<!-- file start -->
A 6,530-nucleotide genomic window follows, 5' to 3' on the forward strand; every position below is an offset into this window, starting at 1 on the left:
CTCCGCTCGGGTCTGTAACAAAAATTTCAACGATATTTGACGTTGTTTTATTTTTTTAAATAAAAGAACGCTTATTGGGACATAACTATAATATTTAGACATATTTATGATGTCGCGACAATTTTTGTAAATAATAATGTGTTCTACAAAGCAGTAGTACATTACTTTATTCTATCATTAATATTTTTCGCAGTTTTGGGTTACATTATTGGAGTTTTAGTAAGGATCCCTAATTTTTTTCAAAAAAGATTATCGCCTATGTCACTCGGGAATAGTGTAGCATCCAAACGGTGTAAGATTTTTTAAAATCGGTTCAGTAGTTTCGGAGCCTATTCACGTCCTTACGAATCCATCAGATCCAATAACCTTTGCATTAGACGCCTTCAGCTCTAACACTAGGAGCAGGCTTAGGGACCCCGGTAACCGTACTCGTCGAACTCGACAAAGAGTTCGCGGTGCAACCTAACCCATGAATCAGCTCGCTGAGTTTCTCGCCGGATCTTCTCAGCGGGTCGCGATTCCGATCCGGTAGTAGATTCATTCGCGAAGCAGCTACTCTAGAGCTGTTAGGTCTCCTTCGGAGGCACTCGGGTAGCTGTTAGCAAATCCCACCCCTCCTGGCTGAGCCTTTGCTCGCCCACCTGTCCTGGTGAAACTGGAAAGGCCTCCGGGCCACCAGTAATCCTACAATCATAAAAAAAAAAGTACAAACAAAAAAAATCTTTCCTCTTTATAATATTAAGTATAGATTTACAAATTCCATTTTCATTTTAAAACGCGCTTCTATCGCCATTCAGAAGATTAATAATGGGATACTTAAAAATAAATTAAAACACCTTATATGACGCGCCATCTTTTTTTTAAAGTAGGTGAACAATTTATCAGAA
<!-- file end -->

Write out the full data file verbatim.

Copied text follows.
A 6,530-nucleotide genomic window follows, 5' to 3' on the forward strand; every position below is an offset into this window, starting at 1 on the left:
CTCCGCTCGGGTCTGTAACAAAAATTTCAACGATATTTGACGTTGTTTTATTTTTTTAAATAAAAGAACGCTTATTGGGACATAACTATAATATTTAGACATATTTATGATGTCGCGACAATTTTTGTAAATAATAATGTGTTCTACAAAGCAGTAGTACATTACTTTATTCTATCATTAATATTTTTCGCAGTTTTGGGTTACATTATTGGAGTTTTAGTAAGGATCCCTAATTTTTTTCAAAAAAGATTATCGCCTATGTCACTCGGGAATAGTGTAGCATCCAAACGGTGTAAGATTTTTTAAAATCGGTTCAGTAGTTTCGGAGCCTATTCACGTCCTTACGAATCCATCAGATCCAATAACCTTTGCATTAGACGCCTTCAGCTCTAACACTAGGAGCAGGCTTAGGGACCCCGGTAACCGTACTCGTCGAACTCGACAAAGAGTTCGCGGTGCAACCTAACCCATGAATCAGCTCGCTGAGTTTCTCGCCGGATCTTCTCAGCGGGTCGCGATTCCGATCCGGTAGTAGATTCATTCGCGAAGCAGCTACTCTAGAGCTGTTAGGTCTCCTTCGGAGGCACTCGGGTAGCTGTTAGCAAATCCCACCCCTCCTGGCTGAGCCTTTGCTCGCCCACCTGTCCTGGTGAAACTGGAAAGGCCTCCGGGCCACCAGTAATCCTACAATCATAAAAAAAAAAGTACAAACAAAAAAAATCTTTCCTCTTTATAATATTAAGTATAGATTTACAAATTCCATTTTCATTTTAAAACGCGCTTCTATCGCCATTCAGAAGATTAATAATGGGATACTTAAAAATAAATTAAAACACCTTATATGACGCGCCATCTTTTTTTTAAAGTAGGTGAACAATTTATCAGAA